'After Steve' author depicts the rise of Apple and how it has 'lost its soul'
From phones to computers to a significant chunk of the digital economy, for better or worse, Apple is deeply ingrained in much of American life.
But New York Times reporter and Charlotte native Tripp Mickle argues that the company has gone astray. In his new book, Mickle writes that Apple took a turn for the worse after Steve Jobs’ death.
When Tim Cook became the new CEO, Apple underwent massive growth — business boomed in China, Cook “distinguished himself as a master politician who could forge global alliances,” and in January of this year, Apple became the first publicly-traded company to be worth $3 trillion.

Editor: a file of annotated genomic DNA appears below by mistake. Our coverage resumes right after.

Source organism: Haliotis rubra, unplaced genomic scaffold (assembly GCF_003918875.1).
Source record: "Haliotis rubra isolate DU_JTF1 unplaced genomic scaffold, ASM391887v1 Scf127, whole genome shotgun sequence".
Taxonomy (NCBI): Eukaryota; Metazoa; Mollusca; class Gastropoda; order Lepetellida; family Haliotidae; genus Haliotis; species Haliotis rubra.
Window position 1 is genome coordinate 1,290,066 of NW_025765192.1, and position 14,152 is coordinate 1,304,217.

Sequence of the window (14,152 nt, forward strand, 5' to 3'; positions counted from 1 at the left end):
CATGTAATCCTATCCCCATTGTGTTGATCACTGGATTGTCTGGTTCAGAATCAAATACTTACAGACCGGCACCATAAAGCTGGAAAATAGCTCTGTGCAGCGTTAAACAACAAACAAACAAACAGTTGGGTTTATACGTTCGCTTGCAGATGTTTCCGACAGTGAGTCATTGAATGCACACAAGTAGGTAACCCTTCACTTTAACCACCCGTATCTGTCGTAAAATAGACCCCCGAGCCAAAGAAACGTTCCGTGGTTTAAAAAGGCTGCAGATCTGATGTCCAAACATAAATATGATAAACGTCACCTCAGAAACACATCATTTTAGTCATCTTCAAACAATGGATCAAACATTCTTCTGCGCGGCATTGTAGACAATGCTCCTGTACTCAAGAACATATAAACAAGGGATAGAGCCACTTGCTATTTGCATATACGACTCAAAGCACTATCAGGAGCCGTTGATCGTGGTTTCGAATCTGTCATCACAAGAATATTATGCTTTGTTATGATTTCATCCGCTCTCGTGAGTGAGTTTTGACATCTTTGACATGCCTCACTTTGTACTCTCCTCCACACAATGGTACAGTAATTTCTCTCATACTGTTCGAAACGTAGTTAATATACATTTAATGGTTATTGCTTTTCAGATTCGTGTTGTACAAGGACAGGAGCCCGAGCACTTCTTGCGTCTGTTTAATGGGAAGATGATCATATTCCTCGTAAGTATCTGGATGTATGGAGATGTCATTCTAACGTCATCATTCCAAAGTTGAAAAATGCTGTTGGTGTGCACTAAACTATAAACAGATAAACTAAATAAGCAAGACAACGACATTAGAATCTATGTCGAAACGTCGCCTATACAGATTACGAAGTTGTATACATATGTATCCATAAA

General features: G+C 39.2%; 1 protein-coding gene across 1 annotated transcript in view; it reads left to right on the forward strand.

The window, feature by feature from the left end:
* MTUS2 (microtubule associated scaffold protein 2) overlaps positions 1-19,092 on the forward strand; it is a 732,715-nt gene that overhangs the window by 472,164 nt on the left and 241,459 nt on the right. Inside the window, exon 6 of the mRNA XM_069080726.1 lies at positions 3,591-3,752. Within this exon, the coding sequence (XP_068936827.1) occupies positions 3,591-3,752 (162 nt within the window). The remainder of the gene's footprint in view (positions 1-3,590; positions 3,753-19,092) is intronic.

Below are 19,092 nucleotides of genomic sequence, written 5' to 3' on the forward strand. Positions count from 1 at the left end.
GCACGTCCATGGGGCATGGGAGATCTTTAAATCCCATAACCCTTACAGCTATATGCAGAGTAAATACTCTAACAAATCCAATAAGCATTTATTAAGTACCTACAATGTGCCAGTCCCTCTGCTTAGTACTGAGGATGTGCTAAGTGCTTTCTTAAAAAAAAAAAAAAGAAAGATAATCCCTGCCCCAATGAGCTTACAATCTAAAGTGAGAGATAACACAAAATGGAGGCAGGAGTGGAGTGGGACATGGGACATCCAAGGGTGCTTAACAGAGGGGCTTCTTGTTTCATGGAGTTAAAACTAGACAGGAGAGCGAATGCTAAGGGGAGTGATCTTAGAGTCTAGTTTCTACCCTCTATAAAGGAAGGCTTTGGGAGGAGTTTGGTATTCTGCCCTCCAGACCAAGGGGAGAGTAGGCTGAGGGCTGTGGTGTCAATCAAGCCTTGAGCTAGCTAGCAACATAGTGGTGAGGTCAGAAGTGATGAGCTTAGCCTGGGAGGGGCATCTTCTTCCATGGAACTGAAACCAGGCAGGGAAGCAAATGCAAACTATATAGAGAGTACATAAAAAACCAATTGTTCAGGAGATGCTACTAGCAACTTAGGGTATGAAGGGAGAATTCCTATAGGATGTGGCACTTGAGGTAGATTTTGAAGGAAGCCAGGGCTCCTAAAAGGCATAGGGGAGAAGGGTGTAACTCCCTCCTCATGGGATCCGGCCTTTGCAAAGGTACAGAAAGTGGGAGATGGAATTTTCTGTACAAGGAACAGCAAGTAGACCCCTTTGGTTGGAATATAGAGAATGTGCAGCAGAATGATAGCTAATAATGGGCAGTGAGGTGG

But perhaps Apple was at its true peak in past years when it launched the iPod, iPhone, MacBook Air and iPad – “each redefined its product category.” BlackBerry, for example, once dominated 43% of the smartphone market, but it was one of several companies that collapsed because of Apple’s cutting-edge innovations.
We speak to Mickle about his new book on a trillion-dollar company that has made an outsize impact on modern life.
Tripp Mickle, reporter for The New York Times and author of After Steve: How Apple Became a Trillion-Dollar Company and Lost Its Soul